17.6.10

Relevant and young? Compromising or contextualising the gospel.

Today we hit the streets. I went to the Westfield in Derby, until I discovered I would need some kind of permit so I left its sanitised confines for the shoppers beyond. We are studying Mission and evangelism methodologies and our lecturers sent us out with surveys to ask people about their experiences of Church, Christianity and Jesus and for their opinions on how we could encourage them to explore the Christian faith

I would say that about 50% of the people I asked for a few minutes of their time were prepared to speak with me.

I find this kind of thing energising, talking to people I do not know, not knowing quite which way it will go. Armed with a smile and a clipboard I am not too far out my comfort-zone really. 

I had a good range of responses from people on the street, from those wearing crucifixes with not a clue about the meaning they had, (they just look good!) to those who had living faiths that were very private affairs with no desire to join a worshipping community.

Young people were reluctant to enter churches that lectured at them. They wanted fun, fellowship and relevance.

I met a wonderful man selling balloons, who talked about church but only in the context of a few funerals he had been to but then went on to to talk to me about a drop-in centre that had helped him off the streets and into accommodation and whose cafe he attended, Jake's. on a Friday night for food, fellowship and prayer. He spoke about this as if it was not church, it was something else. Of course this centre is run by The Christian Life Centre in Normanton.

This is all throwing up interesting reflections for me about the gospel as proclamation and social action. It has to be both. Not one at the cost of the other. Jesus was concerned about the entire person, no body/soul dichotomy.

Most people were very encouraged by the fact that I was out on the street asking people questions and their biggest problem with the church appeared to be clergy inside churches and buildings, as they perceive it, who do not mix enough outside with people in the world.

I was left challenged by this again. Ministers also have to build up and disciple those who have faith and yet throw our doors wide open to those seeking, whatever their motivation might be to start with, until God gets hold of them.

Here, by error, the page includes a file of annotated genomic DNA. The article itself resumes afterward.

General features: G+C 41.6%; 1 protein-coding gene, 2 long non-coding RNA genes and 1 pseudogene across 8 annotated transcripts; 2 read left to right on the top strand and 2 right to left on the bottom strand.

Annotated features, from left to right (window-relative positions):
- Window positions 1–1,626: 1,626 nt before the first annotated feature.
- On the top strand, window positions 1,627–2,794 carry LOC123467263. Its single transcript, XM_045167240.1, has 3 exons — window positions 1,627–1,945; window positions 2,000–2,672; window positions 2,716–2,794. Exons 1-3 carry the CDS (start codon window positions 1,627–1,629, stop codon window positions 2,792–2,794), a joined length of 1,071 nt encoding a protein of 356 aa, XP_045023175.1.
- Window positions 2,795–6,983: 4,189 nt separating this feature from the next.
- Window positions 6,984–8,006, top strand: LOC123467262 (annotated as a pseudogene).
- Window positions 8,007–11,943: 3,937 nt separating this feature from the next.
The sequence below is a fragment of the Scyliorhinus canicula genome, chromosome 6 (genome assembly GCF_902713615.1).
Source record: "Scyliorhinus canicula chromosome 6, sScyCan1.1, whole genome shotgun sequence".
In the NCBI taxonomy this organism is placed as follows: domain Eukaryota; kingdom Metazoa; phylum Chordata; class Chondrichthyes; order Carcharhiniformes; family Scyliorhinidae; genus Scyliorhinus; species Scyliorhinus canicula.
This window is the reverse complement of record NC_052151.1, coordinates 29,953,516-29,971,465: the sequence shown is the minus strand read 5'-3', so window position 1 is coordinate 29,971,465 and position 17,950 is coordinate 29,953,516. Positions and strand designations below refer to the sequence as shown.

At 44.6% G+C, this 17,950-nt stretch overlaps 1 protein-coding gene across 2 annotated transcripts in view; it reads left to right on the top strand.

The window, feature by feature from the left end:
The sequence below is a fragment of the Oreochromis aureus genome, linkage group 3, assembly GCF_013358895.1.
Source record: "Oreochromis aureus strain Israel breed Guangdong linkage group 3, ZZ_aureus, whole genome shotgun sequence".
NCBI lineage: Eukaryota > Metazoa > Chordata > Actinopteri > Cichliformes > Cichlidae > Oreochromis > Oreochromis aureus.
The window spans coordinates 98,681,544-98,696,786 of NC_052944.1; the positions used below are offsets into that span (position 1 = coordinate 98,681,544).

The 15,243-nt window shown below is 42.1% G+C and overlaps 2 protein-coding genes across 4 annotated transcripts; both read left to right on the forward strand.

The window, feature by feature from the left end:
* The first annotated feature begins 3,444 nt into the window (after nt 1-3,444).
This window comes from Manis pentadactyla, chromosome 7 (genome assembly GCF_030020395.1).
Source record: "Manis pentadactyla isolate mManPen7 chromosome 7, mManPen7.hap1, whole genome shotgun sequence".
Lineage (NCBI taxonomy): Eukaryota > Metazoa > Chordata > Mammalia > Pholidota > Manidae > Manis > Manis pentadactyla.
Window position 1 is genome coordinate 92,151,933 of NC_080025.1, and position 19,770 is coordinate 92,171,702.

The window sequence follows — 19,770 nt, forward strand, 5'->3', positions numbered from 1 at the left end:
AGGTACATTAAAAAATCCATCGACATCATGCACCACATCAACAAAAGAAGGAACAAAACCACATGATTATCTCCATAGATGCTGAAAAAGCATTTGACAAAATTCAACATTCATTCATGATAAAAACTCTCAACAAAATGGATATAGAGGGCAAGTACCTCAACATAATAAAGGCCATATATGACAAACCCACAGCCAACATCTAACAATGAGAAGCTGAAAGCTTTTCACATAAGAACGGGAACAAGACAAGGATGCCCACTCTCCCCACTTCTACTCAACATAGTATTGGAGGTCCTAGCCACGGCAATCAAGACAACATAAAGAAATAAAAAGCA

Back in the classroom later with our lecturers, we analysed our surveys and reflected on our experiences. We had had very little abuse or hostility. We found that informing people we were future vicars in the Church of England helped people to relax into talking about Jesus and prayer. It is a passport, I guess. At other times we might have to think about how this might hinder people, who have been wounded by the church.

Ironically, the most hostility one of us had received had come from another evangelical Christian who didn't believe in the ordination of women and refused to answer questions about Jesus from a woman. I'm just glad that there were not any witnesses to that exchange!

Some found our denominational difference off-putting, one man believed in Darwin and was not a God-fearing man. I did meet a chaplain however, who was very encouraging, saying that the church needs to be out on the streets like we were, wrestling with people's perceptions of church.

So, I come away, aware that most people are living without Jesus, that for some the very last place they would go looking for him is a church, which is a very sobering thought. I come away thinking that I need to inspect less the content of my sermons for exact turn of phrase and potential heresy and more for how I might make Jesus' message speak into the lives of today's people.

I come away realising I am not entering something easy, by any stretch of the imagination but I also quite revel in the awesome challenge that it is going to be. I enjoyed the fact that young people, particularly, would give me their time and had a level of open-mindedness that was really encouraging. It's all becoming more real and I am realising that life beyond the classroom makes what we absorb inside it, all the more challenging. I need to work out carefully how to make it all relevant without ever feeling I am compromising anything - this is going to need more reflection.

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A little background reading on the two theological integrities in the Church of England regarding women in ministry.